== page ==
Friday, 18 August 2017

Interest rates will remain high till issues are addressed

Players in Ghana’s banking sector say reductions in the Monetary Policy Rate would not necessarily reflect in the lending rates of banks until other factors influencing the rates are also addressed.

Answering questions as part of a panel discussion on the theme “Maintaining a stable macro-economy for sustained and inclusive development”, at the Ghana Economic Forum, Mr Henry Oroh, the Managing Director of Zenith Bank Ghana Limited, said interest rates in the banking sector were still high, mainly because the cost of credit for banks remained high.
He said although the Bank of Ghana had significantly reduced the Monetary Policy Rate, which determined banks’ lending rates, it had not reflected in the sector yet because funds were still expensive, with cost of deposits at around 20 per cent.
Mr Oroh, who is also the Chief Executive Officer of the bank, noted that a reflection of the reduced MPR would not happen if owners of funds continued to ask for higher returns on their deposits.
He explained that banks and owners of funds had to align with the government’s agenda to bring cost of funds down and ensure lower interest rates.
Mrs Patience Akyianu, the Managing Director of Barclays Bank Ghana Limited, lead sponsors of the Ghana Economic Forum, also noted that the high non-performing loan ratio in the sector, about 20 per cent, was a contributing factor to the prevailing high interest rates in spite of the reduction in MPR rate.
Cost of doing business in Ghana was also high, which were all factored into pricing, she said.
She said the lack of a proper rating system to separate good companies from weak ones compelled banks to generalise in the decisions on who to lend to at what rates, in light of the high NPL ratio.
“Till we sustain the macroeconomic gains we have made and find a way to rate companies to separate good ones from bad ones, till our NPLs reduce, we will not see the MPR rate translate into interest rates,” she stated.
She added that companies also had a responsibility to improve their governance structures and their efficiency.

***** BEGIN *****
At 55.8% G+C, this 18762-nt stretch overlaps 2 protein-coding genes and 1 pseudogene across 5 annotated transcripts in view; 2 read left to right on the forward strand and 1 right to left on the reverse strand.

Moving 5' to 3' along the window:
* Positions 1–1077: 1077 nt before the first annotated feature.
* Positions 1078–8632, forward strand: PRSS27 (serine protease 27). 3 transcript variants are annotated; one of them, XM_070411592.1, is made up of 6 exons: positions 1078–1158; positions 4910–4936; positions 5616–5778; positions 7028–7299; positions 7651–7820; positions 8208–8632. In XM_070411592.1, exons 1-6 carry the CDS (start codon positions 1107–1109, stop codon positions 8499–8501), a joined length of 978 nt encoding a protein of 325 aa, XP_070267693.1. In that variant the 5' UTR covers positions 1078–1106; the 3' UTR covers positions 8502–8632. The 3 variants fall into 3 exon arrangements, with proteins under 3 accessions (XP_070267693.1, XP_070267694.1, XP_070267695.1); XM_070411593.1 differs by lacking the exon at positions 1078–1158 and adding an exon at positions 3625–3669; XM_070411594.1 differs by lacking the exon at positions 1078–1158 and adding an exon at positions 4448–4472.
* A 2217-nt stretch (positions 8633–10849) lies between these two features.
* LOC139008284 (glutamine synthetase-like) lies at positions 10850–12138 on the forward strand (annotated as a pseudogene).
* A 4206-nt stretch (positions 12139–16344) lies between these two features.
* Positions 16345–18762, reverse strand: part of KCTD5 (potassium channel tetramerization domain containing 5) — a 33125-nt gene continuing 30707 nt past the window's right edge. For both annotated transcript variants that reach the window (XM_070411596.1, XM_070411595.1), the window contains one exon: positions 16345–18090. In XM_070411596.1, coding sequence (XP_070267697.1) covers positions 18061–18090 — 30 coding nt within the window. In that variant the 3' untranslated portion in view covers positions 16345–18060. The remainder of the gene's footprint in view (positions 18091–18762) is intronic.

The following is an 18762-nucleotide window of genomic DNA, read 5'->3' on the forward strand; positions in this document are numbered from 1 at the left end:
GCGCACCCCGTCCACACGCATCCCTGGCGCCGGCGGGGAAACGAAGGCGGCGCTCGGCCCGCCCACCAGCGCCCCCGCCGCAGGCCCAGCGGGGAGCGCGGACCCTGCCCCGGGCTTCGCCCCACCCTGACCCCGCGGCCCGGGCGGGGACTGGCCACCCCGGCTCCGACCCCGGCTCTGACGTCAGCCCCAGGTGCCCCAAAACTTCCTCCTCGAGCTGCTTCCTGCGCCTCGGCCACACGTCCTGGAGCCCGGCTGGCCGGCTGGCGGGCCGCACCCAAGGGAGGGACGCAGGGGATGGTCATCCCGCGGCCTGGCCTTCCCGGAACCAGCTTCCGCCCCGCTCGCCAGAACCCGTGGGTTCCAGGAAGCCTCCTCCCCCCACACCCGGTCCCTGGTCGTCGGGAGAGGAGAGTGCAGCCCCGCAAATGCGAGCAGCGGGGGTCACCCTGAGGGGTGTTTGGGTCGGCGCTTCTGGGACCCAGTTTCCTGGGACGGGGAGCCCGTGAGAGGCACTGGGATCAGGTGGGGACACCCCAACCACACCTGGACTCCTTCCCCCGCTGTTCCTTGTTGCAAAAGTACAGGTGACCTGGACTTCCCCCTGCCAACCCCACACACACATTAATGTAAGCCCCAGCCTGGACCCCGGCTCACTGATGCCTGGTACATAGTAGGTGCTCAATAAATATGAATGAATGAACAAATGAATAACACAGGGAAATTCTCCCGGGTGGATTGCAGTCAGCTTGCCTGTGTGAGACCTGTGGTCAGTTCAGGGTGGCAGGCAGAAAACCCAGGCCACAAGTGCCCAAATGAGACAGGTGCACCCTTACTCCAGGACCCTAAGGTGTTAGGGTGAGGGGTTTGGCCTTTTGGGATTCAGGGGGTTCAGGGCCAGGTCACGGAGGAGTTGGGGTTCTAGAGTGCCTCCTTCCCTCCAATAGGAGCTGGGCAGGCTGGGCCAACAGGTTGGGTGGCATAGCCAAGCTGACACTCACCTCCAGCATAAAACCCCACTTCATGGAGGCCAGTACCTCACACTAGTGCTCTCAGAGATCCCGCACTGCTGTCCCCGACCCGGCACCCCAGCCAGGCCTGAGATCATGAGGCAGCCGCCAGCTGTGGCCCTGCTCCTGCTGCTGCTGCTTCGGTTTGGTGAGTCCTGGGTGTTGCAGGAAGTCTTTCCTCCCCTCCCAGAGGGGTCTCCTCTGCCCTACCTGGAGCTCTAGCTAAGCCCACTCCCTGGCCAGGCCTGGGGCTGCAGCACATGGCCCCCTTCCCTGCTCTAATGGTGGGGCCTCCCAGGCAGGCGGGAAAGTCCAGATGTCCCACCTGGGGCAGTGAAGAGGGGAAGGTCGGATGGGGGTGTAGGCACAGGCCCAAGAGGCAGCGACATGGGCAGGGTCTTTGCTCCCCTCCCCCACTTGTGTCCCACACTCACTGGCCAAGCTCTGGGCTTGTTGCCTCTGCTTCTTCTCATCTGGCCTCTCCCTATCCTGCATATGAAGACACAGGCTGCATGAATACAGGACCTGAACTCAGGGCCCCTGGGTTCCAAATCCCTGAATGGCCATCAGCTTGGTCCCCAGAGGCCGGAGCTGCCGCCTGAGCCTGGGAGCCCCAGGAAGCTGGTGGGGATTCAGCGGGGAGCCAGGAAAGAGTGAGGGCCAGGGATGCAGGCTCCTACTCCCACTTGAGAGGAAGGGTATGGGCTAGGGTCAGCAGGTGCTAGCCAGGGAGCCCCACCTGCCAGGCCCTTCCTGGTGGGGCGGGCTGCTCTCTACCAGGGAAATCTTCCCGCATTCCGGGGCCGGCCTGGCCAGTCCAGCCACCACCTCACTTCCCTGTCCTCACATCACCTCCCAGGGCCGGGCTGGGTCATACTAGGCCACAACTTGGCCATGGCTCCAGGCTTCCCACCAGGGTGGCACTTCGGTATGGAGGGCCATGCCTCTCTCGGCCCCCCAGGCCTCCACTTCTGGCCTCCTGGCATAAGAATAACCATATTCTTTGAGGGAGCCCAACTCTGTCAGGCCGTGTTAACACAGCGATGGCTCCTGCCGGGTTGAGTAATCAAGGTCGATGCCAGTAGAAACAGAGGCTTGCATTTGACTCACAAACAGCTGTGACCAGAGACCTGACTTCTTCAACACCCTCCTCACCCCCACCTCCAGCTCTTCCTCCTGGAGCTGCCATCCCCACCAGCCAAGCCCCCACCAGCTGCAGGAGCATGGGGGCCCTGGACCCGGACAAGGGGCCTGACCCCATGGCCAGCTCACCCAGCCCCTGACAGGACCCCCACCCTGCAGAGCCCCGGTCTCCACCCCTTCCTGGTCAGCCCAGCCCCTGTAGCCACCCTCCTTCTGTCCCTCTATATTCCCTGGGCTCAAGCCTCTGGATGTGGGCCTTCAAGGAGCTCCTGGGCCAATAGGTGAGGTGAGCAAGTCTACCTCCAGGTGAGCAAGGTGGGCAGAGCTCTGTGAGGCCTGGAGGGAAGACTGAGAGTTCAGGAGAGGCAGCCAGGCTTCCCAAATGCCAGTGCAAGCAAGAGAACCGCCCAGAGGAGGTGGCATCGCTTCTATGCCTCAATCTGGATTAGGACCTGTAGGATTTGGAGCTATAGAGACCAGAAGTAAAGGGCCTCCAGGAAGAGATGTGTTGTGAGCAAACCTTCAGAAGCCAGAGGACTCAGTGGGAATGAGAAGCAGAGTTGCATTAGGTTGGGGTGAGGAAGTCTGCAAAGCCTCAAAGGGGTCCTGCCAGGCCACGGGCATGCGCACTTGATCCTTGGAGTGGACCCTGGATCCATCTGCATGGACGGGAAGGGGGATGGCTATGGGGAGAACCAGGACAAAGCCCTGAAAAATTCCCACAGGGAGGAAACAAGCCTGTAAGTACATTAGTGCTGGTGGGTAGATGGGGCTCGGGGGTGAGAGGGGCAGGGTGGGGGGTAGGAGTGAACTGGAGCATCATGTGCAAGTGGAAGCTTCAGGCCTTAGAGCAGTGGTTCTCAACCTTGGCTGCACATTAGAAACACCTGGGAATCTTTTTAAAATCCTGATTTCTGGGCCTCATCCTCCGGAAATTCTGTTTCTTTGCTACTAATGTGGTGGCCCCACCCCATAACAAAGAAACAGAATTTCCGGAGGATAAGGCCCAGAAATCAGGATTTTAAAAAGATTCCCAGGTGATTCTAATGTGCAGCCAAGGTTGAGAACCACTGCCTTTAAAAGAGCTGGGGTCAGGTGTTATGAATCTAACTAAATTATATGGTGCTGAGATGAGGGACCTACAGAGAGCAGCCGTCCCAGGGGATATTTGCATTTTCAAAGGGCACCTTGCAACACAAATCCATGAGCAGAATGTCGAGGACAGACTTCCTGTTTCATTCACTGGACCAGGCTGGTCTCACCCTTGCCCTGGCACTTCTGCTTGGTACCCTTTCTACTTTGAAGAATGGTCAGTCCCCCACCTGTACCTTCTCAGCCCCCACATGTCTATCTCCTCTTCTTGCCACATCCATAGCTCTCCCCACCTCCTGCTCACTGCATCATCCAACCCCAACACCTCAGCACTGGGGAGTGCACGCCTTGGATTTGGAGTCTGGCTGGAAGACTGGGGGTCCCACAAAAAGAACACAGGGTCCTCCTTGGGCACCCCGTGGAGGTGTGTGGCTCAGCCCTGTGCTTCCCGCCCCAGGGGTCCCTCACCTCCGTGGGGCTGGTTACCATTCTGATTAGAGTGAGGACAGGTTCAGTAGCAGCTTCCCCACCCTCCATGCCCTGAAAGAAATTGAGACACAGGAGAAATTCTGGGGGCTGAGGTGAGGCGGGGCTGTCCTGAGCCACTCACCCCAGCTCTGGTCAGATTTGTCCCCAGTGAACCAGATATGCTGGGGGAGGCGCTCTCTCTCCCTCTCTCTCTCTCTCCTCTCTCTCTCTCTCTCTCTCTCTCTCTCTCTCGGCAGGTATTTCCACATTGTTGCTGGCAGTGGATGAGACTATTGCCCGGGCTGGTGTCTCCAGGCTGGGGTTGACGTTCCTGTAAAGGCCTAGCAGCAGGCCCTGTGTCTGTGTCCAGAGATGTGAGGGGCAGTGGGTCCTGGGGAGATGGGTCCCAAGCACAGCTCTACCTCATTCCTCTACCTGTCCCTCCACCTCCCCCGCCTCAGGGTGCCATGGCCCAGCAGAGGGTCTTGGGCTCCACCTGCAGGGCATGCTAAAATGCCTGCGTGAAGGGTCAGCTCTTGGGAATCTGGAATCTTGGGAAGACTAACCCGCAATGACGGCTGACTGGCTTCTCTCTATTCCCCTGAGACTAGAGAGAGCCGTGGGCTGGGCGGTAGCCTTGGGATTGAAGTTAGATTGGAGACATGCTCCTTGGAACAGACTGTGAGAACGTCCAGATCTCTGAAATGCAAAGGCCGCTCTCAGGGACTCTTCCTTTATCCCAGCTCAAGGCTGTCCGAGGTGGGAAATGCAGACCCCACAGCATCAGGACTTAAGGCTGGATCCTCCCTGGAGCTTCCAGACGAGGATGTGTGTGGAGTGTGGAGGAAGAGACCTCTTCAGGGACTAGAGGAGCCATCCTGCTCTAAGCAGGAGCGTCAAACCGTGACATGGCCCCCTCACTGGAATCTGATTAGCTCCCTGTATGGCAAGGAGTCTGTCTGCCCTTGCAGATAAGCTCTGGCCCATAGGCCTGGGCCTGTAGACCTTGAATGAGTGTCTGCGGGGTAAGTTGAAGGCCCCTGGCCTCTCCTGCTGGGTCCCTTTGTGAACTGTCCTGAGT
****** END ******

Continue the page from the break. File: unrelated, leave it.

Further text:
The panel also discussed other factors in maintaining a stable macro-economy.
Dr Osei Assibey, a Senior Lecturer at the Department of Economics of the University of Ghana, who was also on the panel, however, noted that although macroeconomic stability was important, it was not enough in itself.
He said there was also the need for increased structural transformation and productivity to go alongside the macroeconomic gains.
Dr Kofi Amoah, the Chief Executive of Progeny Ventures, also reiterated the need to fully interrogate the strength and viability of the private sector as a lot of emphasis was on that sector for macroeconomic growth.
He urged the government to look at measures such as subsidies, appropriate taxes, and accessibility and affordability of credit, to enable the private sector to thrive and contribute to sustained macroeconomic growth.
Other panellists were Mr Michael Cobblah, Director C-nergy Global; Mr Hitesh Makhija, Chief Finance Officer, Olam Ghana; and Mr Ridle Markus, Africa Strategist, Research Barclay Africa.
The two-day Ghana Economic Forum (GEF) 2017 is on the “Building a Ghanaian Owned Economy, 60 Years after Independence”.
It is being organised by the Business and Financial Times newspaper and has been running since 2012.
The Ghana News Agency and other partners are supporting the event.
More than 500 participants, including economic experts and industry captains, are dialoguing to chart a better part for substantially growing Ghana’s economy, using mainly local expertise and resources.
GNA

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